Intel Core i7 4960X Extreme Edition Processor Review

/ 5 years ago

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Core_i7_LGA_2011Ever since Intel released Ivy Bridge to the LGA 1155 platform, LGA 2011 owners were wondering when they would see High End Desktop (HEDT) processors based on the 22nm Ivy Bridge architecture. Up until today the LGA 2011 platform lagged two generations behind the mainstream LGA 115X platforms which are now as far forward as Haswell, two generations ahead of Sandy Bridge. However, today is a great day for all enthusiasts because Intel are taking the covers off Ivy Bridge-E. Ivy Bridge-E brings the 22nm processors to the socket LGA 2011 platform and the X79 chipset. What can we expect to see? Well, similar things to what we saw with the transition from Sandy Bridge to Ivy Bridge except with bigger numbers as we are working with a six core processor not a quad core. Of course there will be quad core processors available and Ivy Bridge-E brings to the market the Core i7 4960X, the Core i7 4930K and the Core i7 4820K which is the quad core while the previous two are hex cores.

Other than the change in architecture there is actually a lot of continuity with Ivy Bridge-E because Intel keep the same socket pin-out, the same chipset and for current LGA 2011 system owners the vast majority of you will be able to keep the same motherboard – all you’ll need is a BIOS update from your chosen motherboard vendor. In today’s review we are going to examine the performance of the new Core i7 4960X in a variety of benchmarks covering gaming, synthetic CPU performance, power consumption and much more. Of course what we are mainly here to try and decipher is whether Intel’s Core i7 4960X is a worthy successor to the Core i7 3960X and if so where does it triumph over its predecessor. What we’ll also be looking for is to see how well the Core i7 4960X stacks up against Intel’s best LGA 115X CPU, the Core i7 4770K, and how well it fares against AMD’s budget Piledriver based eight core the FX-8350.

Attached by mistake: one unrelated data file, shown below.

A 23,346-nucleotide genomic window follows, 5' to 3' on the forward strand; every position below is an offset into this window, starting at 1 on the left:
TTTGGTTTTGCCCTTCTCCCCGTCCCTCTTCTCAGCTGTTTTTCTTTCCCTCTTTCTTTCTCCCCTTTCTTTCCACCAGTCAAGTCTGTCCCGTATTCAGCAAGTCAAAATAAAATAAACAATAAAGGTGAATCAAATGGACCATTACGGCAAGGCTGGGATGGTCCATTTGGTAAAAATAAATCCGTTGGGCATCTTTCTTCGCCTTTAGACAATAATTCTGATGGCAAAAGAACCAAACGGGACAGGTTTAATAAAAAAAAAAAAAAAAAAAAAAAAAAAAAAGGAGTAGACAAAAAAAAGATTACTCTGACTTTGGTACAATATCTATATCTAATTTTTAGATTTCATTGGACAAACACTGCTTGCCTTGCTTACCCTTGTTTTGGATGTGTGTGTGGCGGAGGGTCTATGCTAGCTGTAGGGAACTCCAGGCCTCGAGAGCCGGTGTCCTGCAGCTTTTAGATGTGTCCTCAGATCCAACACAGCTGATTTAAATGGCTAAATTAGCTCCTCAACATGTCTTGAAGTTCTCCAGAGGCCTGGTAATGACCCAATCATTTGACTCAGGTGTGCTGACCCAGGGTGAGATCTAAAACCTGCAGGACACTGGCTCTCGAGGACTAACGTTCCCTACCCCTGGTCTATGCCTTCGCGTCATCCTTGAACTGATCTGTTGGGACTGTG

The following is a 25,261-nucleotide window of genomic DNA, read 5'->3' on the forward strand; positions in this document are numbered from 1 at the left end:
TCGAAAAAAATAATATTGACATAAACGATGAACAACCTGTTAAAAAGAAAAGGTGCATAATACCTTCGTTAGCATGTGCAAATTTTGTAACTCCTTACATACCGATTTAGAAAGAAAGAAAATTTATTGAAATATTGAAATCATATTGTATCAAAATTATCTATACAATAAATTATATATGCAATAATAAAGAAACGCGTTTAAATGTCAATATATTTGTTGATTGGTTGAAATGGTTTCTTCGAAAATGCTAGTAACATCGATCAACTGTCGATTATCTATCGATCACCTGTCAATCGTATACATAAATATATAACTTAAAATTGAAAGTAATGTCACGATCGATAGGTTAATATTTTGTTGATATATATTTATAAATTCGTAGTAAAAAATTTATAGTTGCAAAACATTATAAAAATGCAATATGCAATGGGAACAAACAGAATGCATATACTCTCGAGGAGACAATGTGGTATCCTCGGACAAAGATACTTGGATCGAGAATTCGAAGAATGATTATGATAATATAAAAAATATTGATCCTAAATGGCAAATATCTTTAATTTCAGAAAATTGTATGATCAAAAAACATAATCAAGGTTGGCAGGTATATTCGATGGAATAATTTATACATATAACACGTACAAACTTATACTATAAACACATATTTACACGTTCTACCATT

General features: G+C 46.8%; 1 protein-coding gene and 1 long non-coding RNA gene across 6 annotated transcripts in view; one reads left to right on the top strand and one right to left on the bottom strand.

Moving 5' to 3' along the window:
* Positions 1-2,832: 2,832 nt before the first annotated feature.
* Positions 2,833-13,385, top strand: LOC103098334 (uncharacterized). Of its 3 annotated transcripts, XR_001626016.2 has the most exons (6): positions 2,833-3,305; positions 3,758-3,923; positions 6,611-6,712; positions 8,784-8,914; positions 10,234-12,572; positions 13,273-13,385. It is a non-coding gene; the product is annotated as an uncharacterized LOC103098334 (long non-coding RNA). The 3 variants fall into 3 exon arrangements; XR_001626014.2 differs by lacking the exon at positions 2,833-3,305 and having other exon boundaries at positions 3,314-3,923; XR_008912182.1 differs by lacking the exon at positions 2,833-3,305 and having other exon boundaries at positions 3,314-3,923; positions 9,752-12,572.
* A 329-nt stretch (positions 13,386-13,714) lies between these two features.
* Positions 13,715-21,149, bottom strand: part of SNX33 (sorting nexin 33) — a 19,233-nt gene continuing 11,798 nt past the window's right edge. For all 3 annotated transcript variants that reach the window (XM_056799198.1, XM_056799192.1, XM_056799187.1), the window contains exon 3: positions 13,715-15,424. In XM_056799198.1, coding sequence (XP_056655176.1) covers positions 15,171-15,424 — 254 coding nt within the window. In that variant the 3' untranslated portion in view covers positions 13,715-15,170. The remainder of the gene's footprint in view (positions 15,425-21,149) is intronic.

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7 Responses to “Intel Core i7 4960X Extreme Edition Processor Review”
  1. Wayne says:

    As you say it’s something that an everyday user doesn’t need and those who do buy them, will all be about willy waving. The price of the chip coupled with the archaic X79 chipset renders it redundant anyway.

    • I agree to an extent, the lack of SATA III and USB 3.0 isn’t ideal. But then PCIe goes through the CPU so thats up to date. Board vendors can add marvell/asmedia SATA III/USB 3.0 implementations so its not really redundant.

  2. Harlequinuk says:

    Why use a $200 AMD cpu against a $1000 intel one? why not use a 9590? or even a 12 core socket G34 AMD cpu for similar price?

    • The FX-8350 at 4.8GHz is better than an FX-9590. Why? Because the FX-9590 is 4.7GHz base clock and 5GHz turbo. It only goes to 5GHz turbo on one module, maybe you’ll get two if you’re lucky. Most of the time when all four modules are used the clock speed is 4.7GHz. As far as the socket G34 goes they are industrial/business grade CPUs. Not meant for consumers, it would be a pointless venture. Plus we’ve already established that anything more than four cores is barely utilised except in productivity. So 12 cores at 2.3GHz (on the top of the line Opteron 12 core model) will probably fare worse than 8 cores at 4.8GHz IMO.

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